by George Orwell
Animal Farm Power: Control over the Intellectually Inferior Quotes
How we cite our quotes: (Chapter.Paragraph)
The birds did not understand Snowball's long words, but they accepted his explanation, and all the humbler animals set to work to learn the new maxim by heart. FOUR LEGS GOOD, TWO LEGS BAD, was inscribed on the end wall of the barn, above the Seven Commandments and in bigger letters (3.10, 3.11)
Big words bad, small words good: it's easier to understand rules when they're simple, but simple rules tend to gloss over the complexities of human society. Like, "don't tell lies" is all well and good—right up until your best friend asks if you like her haircut.
At the Meetings Snowball often won over the majority by his brilliant speeches, but Napoleon was better at canvassing support for himself in between times. He was especially successful with the sheep. Of late the sheep had taken to bleating "Four legs good, two legs bad" both in and out of season, and they often interrupted the Meeting with this. It was noticed that they were especially liable to break into "Four legs good, two legs bad" at crucial moments in Snowball's speeches. (5.8)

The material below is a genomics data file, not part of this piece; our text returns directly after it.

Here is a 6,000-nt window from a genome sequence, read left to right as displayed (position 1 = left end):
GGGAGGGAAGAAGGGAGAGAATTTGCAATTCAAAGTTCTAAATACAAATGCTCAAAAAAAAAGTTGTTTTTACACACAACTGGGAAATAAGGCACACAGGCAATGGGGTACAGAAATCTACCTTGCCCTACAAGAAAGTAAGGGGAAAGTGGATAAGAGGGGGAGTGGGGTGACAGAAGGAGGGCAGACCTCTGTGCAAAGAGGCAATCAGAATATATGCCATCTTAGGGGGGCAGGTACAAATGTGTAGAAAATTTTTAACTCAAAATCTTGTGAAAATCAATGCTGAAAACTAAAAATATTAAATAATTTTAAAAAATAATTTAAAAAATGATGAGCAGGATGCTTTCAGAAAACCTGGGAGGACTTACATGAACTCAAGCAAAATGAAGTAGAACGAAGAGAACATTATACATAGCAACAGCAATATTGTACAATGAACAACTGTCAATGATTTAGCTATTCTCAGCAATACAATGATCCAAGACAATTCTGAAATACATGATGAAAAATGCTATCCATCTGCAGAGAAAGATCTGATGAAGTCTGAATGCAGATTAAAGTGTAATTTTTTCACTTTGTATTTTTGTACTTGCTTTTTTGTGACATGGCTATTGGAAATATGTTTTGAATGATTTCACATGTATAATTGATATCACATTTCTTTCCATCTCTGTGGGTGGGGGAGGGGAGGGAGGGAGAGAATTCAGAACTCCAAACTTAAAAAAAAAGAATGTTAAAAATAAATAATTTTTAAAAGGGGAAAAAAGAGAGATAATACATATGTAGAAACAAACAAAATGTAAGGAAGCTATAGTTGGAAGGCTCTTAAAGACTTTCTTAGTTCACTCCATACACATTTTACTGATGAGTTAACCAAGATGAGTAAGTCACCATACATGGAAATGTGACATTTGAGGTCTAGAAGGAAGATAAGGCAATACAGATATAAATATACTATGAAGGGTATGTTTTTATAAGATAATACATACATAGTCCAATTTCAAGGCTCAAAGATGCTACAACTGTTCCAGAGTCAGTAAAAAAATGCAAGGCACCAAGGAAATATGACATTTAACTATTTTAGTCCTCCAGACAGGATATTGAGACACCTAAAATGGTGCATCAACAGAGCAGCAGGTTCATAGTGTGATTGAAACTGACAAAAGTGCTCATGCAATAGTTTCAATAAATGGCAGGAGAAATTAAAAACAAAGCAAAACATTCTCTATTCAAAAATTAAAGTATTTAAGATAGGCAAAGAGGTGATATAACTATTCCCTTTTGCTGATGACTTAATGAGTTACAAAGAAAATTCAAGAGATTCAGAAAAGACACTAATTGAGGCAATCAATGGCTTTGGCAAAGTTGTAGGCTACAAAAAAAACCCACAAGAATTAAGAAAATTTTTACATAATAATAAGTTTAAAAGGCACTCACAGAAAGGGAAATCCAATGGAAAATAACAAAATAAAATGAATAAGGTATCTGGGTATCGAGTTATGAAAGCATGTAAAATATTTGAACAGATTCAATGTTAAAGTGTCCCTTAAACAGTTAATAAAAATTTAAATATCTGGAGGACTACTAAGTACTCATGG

"It was noticed"—LOL, Orwell. In other words, Napoleon has trained the sheep to ignore Snowball's clever and probably half-decent ideas to bleat his simplistic slogan over and over. They probably watch a lot of cable news.
At last the day came when Snowball's plans were completed. At the Meeting on the following Sunday the question of whether or not to begin work on the windmill was to be put to the vote. When the animals had assembled in the big barn, Snowball stood up and, though occasionally interrupted by bleating from the sheep, set forth his reasons for advocating the building of the windmill. Then Napoleon stood up to reply. He said very quietly that the windmill was nonsense and that he advised nobody to vote for it, and promptly sat down again; he had spoken for barely thirty seconds, and seemed almost indifferent as to the effect he produced. At this Snowball sprang to his feet, and shouting down the sheep, who had begun bleating again, broke into a passionate appeal in favour of the windmill. (5.13)
Brain Snack: this is almost literally what happened during the Party Congress in 1927: when opposition leaders tried to speak in front of the Communist Party, Stalin's supporters shouted them down. Just like sheep.